the creation and maintenance of armed settlement enclaves are the very opposite
of what is commonly termed “Culture”; and that therefore, a
settlement maintaining a “Hall of Culture” was a blatant
contradiction in terms.
especially noteworthy that Ariel and Kiryat Arba, like most settlements, are
surrounded by walls and fences, closely guarded by soldiers and their own armed
security personnel. A theatrical performance in a settlement is by definition a
performance to an exclusively Israeli audience, with Palestinians living even
in the nearest village being physically excluded from any chance of attending.
all of the above, however, on this issue the management of Habima has taken a
position which is remote from any kind of social engagement. Claiming to be
“non-political”, the management has reiterated its decision to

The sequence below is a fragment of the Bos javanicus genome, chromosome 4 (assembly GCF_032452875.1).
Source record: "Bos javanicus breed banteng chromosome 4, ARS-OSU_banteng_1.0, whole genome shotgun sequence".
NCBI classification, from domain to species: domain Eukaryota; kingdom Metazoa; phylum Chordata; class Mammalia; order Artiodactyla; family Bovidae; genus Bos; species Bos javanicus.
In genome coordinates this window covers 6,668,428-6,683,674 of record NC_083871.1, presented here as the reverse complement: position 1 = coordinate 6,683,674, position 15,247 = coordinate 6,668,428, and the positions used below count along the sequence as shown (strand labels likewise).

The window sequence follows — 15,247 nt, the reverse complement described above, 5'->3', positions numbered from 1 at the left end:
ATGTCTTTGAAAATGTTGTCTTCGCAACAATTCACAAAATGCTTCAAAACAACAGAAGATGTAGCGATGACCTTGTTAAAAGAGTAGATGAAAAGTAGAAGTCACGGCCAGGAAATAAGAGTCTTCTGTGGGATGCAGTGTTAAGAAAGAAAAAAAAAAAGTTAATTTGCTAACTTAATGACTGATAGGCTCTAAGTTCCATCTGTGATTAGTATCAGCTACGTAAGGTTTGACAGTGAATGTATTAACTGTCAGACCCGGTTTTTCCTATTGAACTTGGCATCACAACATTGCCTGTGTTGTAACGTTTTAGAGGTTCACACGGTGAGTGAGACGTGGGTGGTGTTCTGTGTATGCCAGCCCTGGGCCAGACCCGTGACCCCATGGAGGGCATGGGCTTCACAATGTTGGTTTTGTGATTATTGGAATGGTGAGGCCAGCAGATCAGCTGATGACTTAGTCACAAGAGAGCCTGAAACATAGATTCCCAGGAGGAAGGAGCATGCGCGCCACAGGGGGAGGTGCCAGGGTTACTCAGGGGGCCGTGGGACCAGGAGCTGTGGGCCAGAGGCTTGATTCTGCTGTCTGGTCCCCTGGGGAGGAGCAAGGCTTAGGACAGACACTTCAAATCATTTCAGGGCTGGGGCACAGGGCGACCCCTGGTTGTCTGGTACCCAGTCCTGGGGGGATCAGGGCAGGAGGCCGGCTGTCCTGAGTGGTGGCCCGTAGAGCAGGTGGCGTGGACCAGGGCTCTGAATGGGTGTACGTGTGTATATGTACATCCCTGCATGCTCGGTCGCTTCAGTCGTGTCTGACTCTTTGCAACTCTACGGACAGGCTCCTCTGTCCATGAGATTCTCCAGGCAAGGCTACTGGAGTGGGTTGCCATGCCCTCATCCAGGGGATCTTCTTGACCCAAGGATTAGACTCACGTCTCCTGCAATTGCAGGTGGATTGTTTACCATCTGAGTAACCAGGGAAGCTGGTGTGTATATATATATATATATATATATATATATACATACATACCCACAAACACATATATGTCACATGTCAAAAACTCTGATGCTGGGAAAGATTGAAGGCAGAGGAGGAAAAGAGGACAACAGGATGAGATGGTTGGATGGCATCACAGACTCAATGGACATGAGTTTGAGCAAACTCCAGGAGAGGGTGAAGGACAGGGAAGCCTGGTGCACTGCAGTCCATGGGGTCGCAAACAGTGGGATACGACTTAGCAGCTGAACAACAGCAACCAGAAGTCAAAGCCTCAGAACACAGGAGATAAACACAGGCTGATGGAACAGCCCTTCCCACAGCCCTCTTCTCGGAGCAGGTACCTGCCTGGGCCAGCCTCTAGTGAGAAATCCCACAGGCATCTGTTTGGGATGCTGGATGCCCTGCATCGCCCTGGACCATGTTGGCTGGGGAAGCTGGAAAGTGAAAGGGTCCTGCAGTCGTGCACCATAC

perform in West Bank settlements, “like everywhere else”. Moreover,
the management specifically promised Limor Livnat, Minister of Culture in the
Netanyahu Government, to “deal with any problems hindering such
performances”, i.e. to pressure recalcitrant actors into taking part in
them, even against the dictates of their conscience. And it must be
pointed out that for several months, Habima has indeed sent out its actors to
hold theatrical performances in West Bank settlements, on a regular basis.
Israeli citizens who are deeply concerned about the future of all people living
in the region we deplore this attitude. We cannot help seeing the
positions taken by Habima Theatre on the two issues – presentation of “The
Merchant of Venice” in London and regular performances in West Bank
settlements – as inherently incompatible. By inviting Habima to perform
in London, you are siding with its administrators in the debate on settlement
performances, and you are taking a step against the conscientious Israeli
actors and playwrights who have refused to perform in the settlements.
be grateful to you for taking this issue up with your colleagues of Habima,
ahead of its scheduled performance in London on May 28-29, 2012.